Why Trump’s Firing of James Comey is Worse—Much Worse—Than Nixon’s Infamous ‘Saturday Night Massacre’

Sen. Edmund Muskie, D-Me., denounces conservative Manchester Union Leader publisher William Loeb in front of the newspaper's Manchester, N.H., building, Feb. 26, 1972. Muskie's emotional speech came as he campaigned for the New Hampshire primary and the Democratic presidential nomination. (AP Photo)

Not even a full hour had passed before ethics hawks and political pundits from both sides of the aisle were vilifying President Donald Trump‘s decision to fire now former FBI Director James Comey as “Nixonian”,  “a grotesque abuse of power,” and “troubling.” Amidst the outcry came comparisons to President Richard Nixon‘s now infamous ‘Saturday Night Massacre‘, where Nixon ordered Attorney General Elliot Richardson and his deputy William Ruckelshaus to fire special prosecutor Archibald Cox, who was brought in by Richardson to get to the bottom of the Watergate Scandal.

Similarities of course are that Trump, like Nixon, seems to be behaving like a man whose running out of options, who knows that the walls are closing in on him and, in true medievalist fashion, purging his “court” of any and all opposition. The rationale coming from the white house regarding Comey’s firing is as flimsy as it is vague, signaling further signs of desperation on the part of this administration. According to the White House, Trump’s reasoning for firing Comey is 1) because of his “handling” of the Hillary Clinton email controversy 2) which is curious because during the campaign, Trump praised Comey repeatedly for how he handled the inquest and 3) This all occurred over 9 months ago so 4) Why all of a sudden fire Comey now?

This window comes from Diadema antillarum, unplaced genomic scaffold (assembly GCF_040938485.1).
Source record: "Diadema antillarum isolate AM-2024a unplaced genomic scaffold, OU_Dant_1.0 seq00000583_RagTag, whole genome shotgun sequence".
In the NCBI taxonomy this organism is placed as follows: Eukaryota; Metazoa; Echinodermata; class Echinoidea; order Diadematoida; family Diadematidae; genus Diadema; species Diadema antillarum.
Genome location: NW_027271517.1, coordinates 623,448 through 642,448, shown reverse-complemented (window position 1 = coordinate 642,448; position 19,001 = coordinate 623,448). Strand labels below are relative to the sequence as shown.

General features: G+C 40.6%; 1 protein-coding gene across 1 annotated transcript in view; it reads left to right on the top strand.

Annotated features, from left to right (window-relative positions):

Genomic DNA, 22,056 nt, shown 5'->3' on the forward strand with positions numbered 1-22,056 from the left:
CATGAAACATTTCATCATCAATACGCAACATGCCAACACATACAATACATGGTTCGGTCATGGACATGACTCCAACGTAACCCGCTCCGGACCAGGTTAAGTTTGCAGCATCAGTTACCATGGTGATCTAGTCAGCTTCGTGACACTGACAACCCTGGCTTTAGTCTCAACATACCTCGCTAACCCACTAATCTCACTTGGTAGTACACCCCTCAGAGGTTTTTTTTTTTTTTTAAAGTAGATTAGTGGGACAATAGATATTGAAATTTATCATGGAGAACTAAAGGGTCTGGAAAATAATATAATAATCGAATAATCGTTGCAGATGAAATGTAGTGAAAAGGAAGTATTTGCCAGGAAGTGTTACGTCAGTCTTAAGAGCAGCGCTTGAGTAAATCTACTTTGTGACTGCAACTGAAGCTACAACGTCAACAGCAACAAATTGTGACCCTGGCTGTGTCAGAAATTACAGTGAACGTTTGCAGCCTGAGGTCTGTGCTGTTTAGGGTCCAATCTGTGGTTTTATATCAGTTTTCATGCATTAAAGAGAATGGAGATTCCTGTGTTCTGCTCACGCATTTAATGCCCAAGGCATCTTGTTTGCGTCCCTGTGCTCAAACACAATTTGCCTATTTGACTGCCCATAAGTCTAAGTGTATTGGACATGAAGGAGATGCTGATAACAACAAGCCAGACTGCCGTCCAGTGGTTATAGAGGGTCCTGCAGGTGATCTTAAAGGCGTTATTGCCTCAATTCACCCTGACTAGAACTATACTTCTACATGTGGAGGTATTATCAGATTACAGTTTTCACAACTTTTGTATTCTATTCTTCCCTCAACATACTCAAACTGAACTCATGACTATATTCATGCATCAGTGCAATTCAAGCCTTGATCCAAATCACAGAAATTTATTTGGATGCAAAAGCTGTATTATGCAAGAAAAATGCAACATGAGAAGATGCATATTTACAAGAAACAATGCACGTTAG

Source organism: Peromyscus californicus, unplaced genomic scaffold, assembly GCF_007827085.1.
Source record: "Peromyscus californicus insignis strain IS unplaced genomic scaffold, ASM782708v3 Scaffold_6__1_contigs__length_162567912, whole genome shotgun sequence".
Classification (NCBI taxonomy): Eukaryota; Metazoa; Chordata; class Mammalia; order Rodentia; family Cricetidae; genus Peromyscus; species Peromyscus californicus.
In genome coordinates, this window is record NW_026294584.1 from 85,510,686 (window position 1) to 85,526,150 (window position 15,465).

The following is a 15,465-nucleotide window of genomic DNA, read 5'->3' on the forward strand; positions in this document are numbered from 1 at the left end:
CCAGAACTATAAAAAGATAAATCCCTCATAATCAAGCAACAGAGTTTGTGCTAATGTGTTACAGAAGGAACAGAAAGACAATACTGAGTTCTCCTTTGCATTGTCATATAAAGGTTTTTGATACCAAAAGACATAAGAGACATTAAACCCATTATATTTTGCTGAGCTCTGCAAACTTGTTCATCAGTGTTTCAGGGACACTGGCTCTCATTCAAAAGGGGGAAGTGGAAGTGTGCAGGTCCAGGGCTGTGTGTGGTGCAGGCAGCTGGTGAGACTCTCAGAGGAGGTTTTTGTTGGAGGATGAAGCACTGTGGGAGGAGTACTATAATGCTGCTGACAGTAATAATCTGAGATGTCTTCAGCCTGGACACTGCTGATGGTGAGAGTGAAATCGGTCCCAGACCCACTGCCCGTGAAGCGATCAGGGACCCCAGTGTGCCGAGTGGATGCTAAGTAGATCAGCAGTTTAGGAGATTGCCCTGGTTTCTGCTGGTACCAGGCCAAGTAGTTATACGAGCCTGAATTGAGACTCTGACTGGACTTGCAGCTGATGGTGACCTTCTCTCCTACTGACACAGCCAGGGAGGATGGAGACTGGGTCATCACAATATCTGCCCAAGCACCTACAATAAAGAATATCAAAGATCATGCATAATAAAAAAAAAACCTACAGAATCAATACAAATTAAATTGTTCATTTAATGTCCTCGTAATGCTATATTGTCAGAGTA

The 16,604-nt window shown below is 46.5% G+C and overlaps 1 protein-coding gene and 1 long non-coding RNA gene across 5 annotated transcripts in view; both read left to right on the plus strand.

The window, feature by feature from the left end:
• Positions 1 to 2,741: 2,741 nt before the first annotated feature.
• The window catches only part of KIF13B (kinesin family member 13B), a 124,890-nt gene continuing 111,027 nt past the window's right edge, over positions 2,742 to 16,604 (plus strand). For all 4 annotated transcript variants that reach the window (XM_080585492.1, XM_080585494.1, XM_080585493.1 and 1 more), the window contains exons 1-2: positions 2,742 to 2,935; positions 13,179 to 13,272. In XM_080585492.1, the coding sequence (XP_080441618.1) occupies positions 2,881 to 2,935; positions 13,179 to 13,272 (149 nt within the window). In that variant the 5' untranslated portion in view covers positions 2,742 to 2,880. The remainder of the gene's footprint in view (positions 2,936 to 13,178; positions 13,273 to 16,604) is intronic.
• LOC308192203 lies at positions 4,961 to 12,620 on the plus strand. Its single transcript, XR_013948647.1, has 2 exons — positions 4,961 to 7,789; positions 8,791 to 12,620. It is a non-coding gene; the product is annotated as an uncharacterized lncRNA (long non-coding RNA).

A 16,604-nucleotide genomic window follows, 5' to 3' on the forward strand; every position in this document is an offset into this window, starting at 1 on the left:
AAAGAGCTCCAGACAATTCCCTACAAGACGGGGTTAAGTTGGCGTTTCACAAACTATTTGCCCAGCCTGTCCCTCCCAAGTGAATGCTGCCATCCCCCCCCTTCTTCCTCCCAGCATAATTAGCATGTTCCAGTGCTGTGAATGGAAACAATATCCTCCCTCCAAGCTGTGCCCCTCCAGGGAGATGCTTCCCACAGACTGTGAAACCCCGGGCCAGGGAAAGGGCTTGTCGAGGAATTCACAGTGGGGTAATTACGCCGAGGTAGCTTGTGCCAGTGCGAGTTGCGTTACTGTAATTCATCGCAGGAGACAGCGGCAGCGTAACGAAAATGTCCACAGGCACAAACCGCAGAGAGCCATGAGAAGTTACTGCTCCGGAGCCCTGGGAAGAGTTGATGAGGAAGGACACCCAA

But we digress.

The reason this cluster of a situation is worse, much worse than Nixon’s conduct is because the DNA of the Trump regime—Attorney General Jeff Sessions and his deputy, Rod Rosensteinactually supported and encouraged Trump to the brazen, untimely and unseemly act of firing Jim Comey whereas Nixon Attorney General Elliot Richardson and his deputy William Ruckelshaus both resigned in protest at Nixon’s conduct.

So the issue runs deeper here in that it is apparent that the culpability is administration wide and not just limited to Trump himself. The fact that key members of this regime are aligning with Trump and giving counsel that lends to a cover up is beyond troubling. They’ve co-signed the egregious act and right in front of the American people as if we are a warehouse of idiots who actually can’t see this for what it is: A president running scared and desperate to cover his tracks and stay in power.

In the days after the ‘Saturday Night Massacre’ the American people, according to wikipedia, “sent an unusually large number of telegrams to the White House and Congress in protest.” We the people played a tremendous part in the justifiable and wholly warranted impeachment of President Richard Nixon. And now we reach a similar but more dangerous crossroad, history calls us again to rise up and use our voice to remove the charlatan known as Donald J. Trump from sitting in the highest office of this land. He is not worthy of it but, in the words of the late Archibald Cox on the eve of his termination by Nixon: “Whether ours shall continue to be a government of laws and not of men is now for Congress and ultimately the American people.”

More as this story develops.

Think Passionately. Disrupt Strategically.
-A. Lawrence Haskins

United States Congress: (202) 225-3121

ALH Around the Web: